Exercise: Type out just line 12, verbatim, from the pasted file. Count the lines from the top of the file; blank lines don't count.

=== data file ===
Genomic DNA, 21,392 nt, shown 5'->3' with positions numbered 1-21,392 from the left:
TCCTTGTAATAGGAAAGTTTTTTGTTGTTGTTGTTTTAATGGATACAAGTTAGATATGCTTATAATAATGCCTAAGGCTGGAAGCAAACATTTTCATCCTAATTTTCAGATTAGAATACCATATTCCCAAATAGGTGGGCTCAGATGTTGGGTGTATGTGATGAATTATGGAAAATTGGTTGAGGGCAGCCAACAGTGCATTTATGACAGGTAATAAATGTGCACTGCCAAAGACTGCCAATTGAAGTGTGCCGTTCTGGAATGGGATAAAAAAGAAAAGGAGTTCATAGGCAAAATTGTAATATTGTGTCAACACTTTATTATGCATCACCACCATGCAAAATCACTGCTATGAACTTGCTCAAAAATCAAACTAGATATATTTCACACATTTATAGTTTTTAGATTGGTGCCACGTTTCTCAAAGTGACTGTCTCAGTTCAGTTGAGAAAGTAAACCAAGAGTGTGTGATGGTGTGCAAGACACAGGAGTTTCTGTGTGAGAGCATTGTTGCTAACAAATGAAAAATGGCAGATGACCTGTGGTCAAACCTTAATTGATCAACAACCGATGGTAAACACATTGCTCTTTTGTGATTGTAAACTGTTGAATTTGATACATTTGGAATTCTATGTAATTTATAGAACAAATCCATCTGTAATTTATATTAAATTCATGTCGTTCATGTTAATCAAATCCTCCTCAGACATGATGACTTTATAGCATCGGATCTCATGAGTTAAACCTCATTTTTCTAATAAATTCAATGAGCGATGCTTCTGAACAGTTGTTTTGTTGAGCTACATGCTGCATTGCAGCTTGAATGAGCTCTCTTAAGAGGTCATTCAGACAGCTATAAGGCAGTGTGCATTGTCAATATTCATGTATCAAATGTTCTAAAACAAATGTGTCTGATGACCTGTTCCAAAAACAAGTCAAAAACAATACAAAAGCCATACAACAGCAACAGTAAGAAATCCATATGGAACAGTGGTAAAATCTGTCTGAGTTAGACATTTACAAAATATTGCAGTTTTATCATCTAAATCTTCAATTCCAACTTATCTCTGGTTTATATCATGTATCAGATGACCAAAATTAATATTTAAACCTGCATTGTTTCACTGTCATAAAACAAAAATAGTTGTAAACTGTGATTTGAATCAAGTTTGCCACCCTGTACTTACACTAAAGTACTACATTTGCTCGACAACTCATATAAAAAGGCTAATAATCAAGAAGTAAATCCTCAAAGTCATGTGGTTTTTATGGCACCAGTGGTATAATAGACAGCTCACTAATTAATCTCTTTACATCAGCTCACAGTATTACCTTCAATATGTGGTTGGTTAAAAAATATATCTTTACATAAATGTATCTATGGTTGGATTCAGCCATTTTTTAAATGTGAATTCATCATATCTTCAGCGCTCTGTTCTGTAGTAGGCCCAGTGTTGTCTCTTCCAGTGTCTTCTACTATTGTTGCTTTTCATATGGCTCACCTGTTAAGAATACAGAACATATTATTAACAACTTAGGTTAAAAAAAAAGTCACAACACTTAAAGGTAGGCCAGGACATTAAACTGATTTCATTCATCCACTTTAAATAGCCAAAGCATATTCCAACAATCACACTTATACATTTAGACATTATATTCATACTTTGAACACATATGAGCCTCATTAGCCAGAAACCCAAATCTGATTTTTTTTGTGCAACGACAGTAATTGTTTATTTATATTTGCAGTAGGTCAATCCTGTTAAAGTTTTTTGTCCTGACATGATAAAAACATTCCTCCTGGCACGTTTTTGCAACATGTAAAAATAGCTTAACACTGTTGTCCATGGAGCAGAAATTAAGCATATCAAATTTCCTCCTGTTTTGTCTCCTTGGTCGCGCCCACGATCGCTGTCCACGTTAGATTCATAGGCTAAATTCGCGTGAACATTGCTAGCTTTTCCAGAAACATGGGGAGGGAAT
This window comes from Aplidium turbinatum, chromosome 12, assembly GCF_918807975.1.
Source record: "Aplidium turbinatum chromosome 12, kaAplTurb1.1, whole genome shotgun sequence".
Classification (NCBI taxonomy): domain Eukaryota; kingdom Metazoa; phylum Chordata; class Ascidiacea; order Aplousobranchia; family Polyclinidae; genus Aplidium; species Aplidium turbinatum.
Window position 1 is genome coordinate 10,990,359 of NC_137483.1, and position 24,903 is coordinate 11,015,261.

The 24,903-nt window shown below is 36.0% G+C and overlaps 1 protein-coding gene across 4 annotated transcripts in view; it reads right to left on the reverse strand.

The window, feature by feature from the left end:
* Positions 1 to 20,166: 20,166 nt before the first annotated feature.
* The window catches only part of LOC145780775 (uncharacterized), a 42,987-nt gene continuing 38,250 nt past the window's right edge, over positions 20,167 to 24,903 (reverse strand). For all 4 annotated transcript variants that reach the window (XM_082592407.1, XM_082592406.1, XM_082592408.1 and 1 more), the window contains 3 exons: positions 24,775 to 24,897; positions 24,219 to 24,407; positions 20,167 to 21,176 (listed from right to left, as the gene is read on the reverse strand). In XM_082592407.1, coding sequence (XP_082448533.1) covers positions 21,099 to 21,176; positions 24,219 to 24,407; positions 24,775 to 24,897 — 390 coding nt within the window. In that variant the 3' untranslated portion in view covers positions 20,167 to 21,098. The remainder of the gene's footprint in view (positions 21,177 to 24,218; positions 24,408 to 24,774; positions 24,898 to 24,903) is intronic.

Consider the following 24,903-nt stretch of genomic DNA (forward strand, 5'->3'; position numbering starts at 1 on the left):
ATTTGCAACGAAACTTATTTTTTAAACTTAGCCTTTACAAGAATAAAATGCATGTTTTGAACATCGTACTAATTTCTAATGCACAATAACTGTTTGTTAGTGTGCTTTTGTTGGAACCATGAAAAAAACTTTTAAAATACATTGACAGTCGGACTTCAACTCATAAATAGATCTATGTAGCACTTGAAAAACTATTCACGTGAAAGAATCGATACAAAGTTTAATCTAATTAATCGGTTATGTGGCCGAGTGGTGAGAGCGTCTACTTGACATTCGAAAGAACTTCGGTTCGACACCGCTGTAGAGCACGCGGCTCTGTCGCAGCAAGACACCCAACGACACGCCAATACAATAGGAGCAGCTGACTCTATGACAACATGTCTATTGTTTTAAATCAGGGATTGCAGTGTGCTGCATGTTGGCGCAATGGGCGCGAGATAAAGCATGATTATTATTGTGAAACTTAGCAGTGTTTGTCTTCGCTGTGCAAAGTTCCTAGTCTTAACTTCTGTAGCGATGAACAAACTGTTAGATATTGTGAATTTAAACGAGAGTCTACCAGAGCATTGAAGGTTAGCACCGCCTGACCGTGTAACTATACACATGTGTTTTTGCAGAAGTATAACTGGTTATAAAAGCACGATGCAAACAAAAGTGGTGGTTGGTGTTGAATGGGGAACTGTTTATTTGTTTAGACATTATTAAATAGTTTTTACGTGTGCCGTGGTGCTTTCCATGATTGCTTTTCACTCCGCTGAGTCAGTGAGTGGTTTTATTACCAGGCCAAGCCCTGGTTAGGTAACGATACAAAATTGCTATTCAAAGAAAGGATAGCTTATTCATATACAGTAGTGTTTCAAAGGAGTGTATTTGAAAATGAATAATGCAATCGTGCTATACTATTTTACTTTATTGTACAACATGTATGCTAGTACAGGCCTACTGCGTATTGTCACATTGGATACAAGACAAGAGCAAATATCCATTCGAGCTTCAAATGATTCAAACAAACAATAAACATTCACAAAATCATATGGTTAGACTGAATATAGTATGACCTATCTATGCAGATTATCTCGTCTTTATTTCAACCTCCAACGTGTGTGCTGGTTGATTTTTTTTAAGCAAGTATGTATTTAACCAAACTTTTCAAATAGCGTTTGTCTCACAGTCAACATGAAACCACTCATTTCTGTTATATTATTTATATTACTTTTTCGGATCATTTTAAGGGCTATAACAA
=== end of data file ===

ATTTGCAACGAAACTTATTTTTTAAACTTAGCCTTTACAAGAATAAAATGCATGTTTTGAACATCGTACTAATTTCTAATGCACAATAACTGTTTGTTAGTGTGCTTTTGTTGGAACCATGAAAAAAACTTTTAAAATACATTGACAGTCGGACTTCAACTCATAAATAGATCTATGTAGCACTTGAAAAACTATTCACGTGAAAGAATCGATACAAAGTTTAATCTAATTAATCGGTTATGTGGCCGAGTGGTGAGAGCGTCTACTTGACATTCGAAAGAACTTCGGTTCGACACCGCTGTAGAGCACGCGGCTCTGTCGCAGCAAGACACCCAACGACACGCCAATACAATAGGAGCAGCTGACTCTATGACAACATGTCTATTGTTTTAAATCAGGGATTGCAGTGTGCTGCATGTTGGCGCAATGGGCGCGAGATAAAGCATGATTATTATTGTGAAACTTAGCAGTGTTTGTCTTCGCTGTGCAAAGTTCCTAGTCTTAACTTCTGTAGCGATGAACAAACTGTTAGATATTGTGAATTTAAACGAGAGTCTACCAGAGCATTGAAGGTTAGCACCGCCTGACCGTGTAACTATACACATGTGTTTTTGCAGAAGTATAACTGGTTATAAAAGCACGATGCAAACAAAAGTGGTGGTTGGTGTTGAATGGGGAACTGTTTATTTGTTTAGACATTATTAAATAGTTTTTACGTGTGCCGTGGTGCTTTCCATGATTGCTTTTCACTCCGCTGAGTCAGTGAGTGGTTTTATTACCAGGCCAAGCCCTGGTTAGGTAACGATACAAAATTGCTATTCAAAGAAAGGATAGCTTATTCATATACAGTAGTGTTTCAAAGGAGTGTATTTGAAAATGAATAATGCAATCGTGCTATACTATTTTACTTTATTGTACAACATGTATGCTAGTACAGGCCTACTGCGTATTGTCACATTGGATACAAGACAAGAGCAAATATCCATTCGAGCTTCAAATGATTCAAACAAACAATAAACATTCACAAAATCATATGGTTAGACTGAATATAGTATGACCTATCTATGCAGATTATCTCGTCTTTATTTCAACCTCCAACGTGTGTGCTGGTTGATTTTTTTTAAGCAAGTATGTATTTAACCAAACTTTTCAAATAGCGTTTGTCTCACAGTCAACATGAAACCACTCATTTCTGTTATATTATTTATATTACTTTTTCGGATCATTTTAAGGGCTATAACAA